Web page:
IN THE KNOW: Scott Mackey, Principal of RE/MAX Precision. Photo: Paul Beutel.
IN THE KNOW: Scott Mackey, Principal of RE/MAX Precision. Photo: Paul Beutel.

TOP TIPS: How to best renovate an investment property

The decision to renovate an investment property can improve your rental yield and manufacture some equity.

It can also help to attract and satisfy tenants - reducing the time the property is vacant and loss of rent.

Principal of RE/MAX Precision Scott Mackey outlines how renovations can be done cost-effectively and help bring the most equity when renovating an investment property.

Understanding the target market is the key

When renovating an investment property it is essential to know your target market of tenants. Targeting your renovation towards your ideal tenants will ensure you attract more interest. Increasing demand may enable you to charge at the higher end of market rent for the area.

A cosmetic renovation should be functional and appealing

Don't go over the top with your renovation.

The main focus should be making the property look appealing and functional.

Choosing neutral colours and a more classic, basic style will attract a wider range of tenants. It will also protect your property from looking outdated ten years down the track.

A new bathroom or kitchen can add the most value

The rooms that have the biggest impact are the kitchen and bathroom.

A newly renovated kitchen and bathroom can add capital value to your property as well as make it more attractive to tenants.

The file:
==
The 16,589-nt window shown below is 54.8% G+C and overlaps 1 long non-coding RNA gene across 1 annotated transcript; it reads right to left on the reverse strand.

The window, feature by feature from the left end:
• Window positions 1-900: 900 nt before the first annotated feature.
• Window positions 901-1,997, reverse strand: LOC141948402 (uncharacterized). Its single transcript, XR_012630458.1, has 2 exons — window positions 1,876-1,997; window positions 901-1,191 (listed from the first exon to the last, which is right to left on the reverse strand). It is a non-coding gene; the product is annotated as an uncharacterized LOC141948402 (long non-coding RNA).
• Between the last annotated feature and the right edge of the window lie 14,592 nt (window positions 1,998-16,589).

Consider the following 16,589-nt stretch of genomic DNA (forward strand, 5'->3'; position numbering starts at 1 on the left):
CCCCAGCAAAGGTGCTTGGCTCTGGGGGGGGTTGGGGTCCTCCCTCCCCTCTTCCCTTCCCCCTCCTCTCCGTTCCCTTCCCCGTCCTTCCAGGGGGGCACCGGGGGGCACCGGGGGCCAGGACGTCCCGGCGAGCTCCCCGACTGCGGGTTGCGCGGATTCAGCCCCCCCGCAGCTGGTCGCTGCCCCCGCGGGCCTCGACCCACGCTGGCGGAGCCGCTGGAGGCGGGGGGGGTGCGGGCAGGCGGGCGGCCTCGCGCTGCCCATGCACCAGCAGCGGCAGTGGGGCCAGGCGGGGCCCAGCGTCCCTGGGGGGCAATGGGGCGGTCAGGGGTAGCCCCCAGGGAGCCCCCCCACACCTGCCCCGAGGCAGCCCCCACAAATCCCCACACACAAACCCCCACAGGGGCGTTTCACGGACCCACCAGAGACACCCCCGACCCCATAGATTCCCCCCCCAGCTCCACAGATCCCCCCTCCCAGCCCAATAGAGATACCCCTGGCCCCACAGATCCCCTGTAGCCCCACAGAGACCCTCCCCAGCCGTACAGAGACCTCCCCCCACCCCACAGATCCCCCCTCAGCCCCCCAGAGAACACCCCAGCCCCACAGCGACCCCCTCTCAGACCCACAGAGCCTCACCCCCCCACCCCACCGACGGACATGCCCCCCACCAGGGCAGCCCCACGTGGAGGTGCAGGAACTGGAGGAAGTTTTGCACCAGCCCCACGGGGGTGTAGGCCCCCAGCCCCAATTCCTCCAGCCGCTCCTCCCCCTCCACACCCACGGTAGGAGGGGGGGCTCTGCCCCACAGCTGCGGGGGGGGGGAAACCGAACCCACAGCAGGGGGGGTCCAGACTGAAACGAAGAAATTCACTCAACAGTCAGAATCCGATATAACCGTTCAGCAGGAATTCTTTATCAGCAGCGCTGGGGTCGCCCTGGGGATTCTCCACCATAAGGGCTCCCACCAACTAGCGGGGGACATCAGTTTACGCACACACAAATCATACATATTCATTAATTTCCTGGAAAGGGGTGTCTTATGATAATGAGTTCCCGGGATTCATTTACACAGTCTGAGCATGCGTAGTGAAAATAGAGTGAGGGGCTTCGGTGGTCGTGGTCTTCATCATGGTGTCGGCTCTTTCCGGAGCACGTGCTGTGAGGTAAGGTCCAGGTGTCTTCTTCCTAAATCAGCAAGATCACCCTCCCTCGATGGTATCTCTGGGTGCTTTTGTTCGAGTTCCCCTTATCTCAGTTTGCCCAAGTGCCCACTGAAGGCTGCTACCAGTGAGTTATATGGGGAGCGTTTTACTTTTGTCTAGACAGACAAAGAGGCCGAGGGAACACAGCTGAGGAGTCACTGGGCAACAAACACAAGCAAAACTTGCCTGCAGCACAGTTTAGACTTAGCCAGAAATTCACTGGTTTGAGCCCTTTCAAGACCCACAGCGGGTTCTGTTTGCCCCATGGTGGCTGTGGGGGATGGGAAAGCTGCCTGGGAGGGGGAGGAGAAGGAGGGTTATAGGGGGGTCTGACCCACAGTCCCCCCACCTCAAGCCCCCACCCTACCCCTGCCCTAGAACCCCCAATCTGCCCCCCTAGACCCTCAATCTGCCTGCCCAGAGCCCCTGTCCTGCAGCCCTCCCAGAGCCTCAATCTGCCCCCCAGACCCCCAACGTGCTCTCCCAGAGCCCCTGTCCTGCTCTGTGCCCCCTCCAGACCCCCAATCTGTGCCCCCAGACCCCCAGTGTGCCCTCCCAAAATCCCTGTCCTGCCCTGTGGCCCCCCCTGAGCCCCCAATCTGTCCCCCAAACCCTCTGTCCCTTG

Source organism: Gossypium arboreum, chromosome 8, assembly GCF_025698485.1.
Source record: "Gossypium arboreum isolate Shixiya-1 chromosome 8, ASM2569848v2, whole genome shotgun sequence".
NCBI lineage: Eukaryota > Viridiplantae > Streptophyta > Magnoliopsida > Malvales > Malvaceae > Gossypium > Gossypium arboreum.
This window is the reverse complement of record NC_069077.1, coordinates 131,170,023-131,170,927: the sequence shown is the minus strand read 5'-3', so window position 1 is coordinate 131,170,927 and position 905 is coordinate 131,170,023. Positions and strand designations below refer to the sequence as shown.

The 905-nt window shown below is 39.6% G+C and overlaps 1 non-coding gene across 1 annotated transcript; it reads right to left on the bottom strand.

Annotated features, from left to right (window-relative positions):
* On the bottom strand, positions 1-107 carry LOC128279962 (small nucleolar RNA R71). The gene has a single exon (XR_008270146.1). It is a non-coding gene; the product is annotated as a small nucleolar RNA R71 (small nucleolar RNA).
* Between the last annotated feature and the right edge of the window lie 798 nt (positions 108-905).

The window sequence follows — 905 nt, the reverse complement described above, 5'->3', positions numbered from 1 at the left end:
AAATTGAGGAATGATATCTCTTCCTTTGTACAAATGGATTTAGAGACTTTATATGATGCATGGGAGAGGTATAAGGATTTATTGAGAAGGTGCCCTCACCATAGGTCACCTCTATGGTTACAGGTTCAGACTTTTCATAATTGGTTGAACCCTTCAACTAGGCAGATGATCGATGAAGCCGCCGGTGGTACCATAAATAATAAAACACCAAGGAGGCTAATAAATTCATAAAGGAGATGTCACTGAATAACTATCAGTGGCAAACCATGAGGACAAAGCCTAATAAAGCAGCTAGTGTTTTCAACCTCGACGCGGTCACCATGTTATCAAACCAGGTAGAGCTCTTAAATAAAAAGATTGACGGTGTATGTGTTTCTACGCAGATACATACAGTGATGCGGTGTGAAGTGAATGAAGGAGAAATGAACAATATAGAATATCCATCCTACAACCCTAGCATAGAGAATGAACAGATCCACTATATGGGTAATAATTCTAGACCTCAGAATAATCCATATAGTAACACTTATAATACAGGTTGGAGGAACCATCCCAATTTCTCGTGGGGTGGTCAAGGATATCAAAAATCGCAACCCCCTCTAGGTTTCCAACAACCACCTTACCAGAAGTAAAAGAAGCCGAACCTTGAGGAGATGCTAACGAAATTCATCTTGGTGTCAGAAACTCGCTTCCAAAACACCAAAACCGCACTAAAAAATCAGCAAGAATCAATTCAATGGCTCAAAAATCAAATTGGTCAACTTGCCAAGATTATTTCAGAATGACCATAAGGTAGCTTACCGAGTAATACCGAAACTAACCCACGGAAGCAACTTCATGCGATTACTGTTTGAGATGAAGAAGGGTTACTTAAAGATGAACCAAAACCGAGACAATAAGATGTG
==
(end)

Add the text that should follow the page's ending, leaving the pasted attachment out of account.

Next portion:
Be cost-effective and choose value over luxury

A kitchen can be spruced up by replacing the benchtop and sink. If the internal cabinets are in good condition them keep them.

Choose to spray paint the doors with gloss and replace the handles instead.

This would be a much cheaper and quicker option but it would still hold the potential for greater rent.

Regular maintenance can prevent against spending big on major repairs later

Preventative maintenance is important to ensure no major jobs need doing further down the track.

For instance, redoing silicone between sinks and splashbacks can prevent mould and wood rot.

It is better to attack problems before they happen - spending thousands of dollars fixing things won't add to the value of your property. Prevention is better than cure.

How much should you spend?

As a guide you shouldn't spend more than 7% to 8% of the property's current value on a cosmetic renovation, and no more than 3% on the bathroom and kitchen.

The most important thing to remember is to do it strategically. The aim is to add value and increase cash flow - not make it look good just for the sake of it.

You don't want to be doing it if it's only going to be giving you an extra $5 a week.


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